Most R-Type II reviews start with how teeth-grindingly difficult Irem's classic shmup is.

Not this one. Nope. I'd rather talk about its brilliant bit system, its wonderfully frantic synth soundtrack, or its screen-blitzing weapon system.

It is bloody hard, though.

You know the type

R-Type II trailed the seminal original by just two years, debuting in arcades in 1989. Sure enough, it's a very similar game, with chunky 2D sprites and familiar side-scrolling shooter gameplay.

Of course, that doesn't matter, because nothing else plays quite like R-Type anyway.

Take the aforementioned bit system, for example. This sees a little semi-autonomous helper pod accompanying your spaceship, acting as shield, offensive boost, and rear-guard.

The beauty part is that it's you who decides which of these roles you want the bit to fulfil. Fly into the bit and it'll attach to your ship, stopping light bullets in their tracks. Reverse into it and it'll protect your exposed rear while also firing backwards.

Fire it forward and it'll hover ahead of you, cutting a swathe through the enemy waves.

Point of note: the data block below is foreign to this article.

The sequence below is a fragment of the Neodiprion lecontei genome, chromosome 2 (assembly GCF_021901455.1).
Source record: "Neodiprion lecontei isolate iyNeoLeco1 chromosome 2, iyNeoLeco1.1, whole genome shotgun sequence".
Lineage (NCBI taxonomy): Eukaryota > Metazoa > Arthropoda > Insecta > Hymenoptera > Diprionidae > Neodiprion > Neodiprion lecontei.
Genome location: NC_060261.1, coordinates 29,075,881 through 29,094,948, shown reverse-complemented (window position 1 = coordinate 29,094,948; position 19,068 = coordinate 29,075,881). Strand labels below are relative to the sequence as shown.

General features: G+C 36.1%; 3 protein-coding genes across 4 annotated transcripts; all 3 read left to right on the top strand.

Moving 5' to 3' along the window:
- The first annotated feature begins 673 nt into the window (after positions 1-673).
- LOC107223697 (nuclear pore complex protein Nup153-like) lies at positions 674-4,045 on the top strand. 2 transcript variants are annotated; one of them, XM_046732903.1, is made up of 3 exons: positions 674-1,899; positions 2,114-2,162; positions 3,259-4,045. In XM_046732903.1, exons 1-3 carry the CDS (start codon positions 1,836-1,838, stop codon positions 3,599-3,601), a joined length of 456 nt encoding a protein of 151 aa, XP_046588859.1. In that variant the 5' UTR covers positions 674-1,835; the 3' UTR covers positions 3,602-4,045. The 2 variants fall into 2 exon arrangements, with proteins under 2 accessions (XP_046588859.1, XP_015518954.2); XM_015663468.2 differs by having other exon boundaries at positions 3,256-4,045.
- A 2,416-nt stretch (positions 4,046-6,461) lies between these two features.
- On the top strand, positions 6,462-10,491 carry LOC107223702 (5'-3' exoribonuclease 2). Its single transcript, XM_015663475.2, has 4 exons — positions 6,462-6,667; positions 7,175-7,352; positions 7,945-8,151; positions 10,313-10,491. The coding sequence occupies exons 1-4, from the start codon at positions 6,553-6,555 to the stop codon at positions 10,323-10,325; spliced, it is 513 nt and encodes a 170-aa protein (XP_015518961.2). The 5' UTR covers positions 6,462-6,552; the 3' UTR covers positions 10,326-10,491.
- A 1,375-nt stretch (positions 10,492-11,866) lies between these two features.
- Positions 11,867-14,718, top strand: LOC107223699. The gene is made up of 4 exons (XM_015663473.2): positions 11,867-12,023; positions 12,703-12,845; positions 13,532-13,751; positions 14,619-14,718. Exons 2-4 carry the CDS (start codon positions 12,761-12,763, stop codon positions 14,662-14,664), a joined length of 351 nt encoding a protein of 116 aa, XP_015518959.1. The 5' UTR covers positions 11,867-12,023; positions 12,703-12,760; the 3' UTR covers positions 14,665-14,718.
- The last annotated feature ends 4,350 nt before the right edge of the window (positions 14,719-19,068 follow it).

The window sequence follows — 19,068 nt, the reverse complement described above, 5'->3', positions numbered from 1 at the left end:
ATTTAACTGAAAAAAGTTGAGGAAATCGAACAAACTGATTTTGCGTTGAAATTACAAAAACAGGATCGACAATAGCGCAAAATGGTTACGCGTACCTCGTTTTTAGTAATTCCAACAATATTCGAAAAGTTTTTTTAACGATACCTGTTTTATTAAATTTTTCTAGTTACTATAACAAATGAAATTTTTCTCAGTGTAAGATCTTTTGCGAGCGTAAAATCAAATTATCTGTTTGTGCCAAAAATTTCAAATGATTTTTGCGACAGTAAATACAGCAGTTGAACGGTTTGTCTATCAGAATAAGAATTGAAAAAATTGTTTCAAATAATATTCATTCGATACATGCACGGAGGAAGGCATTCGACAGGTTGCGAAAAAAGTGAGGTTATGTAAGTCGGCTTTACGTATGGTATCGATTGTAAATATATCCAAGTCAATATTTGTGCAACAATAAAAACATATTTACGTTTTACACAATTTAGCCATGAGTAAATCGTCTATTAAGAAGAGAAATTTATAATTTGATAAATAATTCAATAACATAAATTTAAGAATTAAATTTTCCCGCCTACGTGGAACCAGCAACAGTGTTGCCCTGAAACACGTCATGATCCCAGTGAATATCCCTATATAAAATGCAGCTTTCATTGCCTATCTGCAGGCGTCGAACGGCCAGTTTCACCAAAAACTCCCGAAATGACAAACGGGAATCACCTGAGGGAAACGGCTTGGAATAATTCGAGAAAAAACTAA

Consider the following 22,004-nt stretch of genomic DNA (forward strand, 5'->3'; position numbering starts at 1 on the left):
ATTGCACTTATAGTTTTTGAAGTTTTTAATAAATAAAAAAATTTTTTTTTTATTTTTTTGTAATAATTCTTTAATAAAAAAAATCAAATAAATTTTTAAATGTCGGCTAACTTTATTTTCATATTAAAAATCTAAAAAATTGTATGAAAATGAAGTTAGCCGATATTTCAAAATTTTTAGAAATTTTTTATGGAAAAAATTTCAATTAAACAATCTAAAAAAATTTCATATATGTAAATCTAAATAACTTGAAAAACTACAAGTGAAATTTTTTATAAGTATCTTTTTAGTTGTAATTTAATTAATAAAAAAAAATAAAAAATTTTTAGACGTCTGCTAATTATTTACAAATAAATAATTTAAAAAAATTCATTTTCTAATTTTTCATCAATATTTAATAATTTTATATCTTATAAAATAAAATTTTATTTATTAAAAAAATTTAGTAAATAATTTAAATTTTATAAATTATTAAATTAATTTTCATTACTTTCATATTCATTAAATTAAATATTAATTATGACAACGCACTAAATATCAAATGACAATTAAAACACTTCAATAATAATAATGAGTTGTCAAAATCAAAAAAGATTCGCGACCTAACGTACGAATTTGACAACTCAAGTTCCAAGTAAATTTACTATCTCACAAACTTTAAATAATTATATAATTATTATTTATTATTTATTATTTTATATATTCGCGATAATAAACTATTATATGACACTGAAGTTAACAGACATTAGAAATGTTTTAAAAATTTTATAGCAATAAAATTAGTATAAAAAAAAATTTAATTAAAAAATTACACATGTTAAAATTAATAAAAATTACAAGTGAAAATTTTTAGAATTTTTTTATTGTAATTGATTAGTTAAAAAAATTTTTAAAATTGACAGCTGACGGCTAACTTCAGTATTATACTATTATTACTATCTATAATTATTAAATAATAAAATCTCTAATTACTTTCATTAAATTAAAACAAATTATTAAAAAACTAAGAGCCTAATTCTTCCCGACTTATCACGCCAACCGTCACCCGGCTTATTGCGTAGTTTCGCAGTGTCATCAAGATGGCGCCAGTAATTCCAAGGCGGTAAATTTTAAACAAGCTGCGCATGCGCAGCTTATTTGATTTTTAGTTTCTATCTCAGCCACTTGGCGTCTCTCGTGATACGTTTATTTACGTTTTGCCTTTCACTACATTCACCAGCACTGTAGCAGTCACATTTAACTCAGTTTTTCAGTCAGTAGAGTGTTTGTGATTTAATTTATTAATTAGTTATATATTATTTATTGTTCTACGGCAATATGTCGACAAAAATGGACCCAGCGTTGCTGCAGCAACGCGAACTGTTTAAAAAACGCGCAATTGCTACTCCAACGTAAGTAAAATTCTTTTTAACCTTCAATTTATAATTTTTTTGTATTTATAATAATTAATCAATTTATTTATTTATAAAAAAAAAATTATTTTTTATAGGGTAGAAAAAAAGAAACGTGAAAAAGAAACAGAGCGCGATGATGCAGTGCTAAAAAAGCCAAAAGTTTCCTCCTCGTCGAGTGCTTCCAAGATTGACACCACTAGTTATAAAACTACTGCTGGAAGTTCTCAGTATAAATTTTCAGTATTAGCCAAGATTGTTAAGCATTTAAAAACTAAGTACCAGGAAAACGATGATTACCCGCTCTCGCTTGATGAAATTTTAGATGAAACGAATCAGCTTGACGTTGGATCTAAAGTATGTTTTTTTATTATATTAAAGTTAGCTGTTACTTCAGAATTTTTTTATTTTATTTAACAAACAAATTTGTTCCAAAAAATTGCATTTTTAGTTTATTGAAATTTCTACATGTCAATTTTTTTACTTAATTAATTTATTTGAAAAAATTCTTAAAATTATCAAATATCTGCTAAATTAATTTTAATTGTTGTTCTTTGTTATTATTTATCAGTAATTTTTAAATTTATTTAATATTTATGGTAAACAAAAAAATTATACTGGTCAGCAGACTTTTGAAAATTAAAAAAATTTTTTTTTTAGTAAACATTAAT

Alive to the danger

Stay alive long enough and you'll be able to upgrade your default pop gun to a crazy level, introducing ground-scudding torpedoes, lancing lasers that refract off level furniture, and circular red and blue attacks that blast through pretty much anything - all of which are chargeable.

Of course, you usually won't be able to stay alive for long enough. Because R-Type II is, indeed, difficult. Levels are densely packed, leaving little room to manoeuvre, and many enemies take multiple hits to kill.

If you're not a committed shoot-'em-up fan, don’t bother with the game. It’s as simple as that. There's nothing here to convert you, only to frustrate you or to reaffirm your prejudices.

For fans, there's plenty here to like, including neat cosmetic touches like a CRT scan line effect. There’s also gamepad support, which shows the game off the way it was intended.

The 1:1 touch controls are fine, but they lessen the impact of the speed power-ups and take out some of the vital digital precision of physical controls.

R-Type II, then. We can say that it's got a clever weapon system, timeless shmup gameplay, and essential controller support. But above all, it's as hard as nails.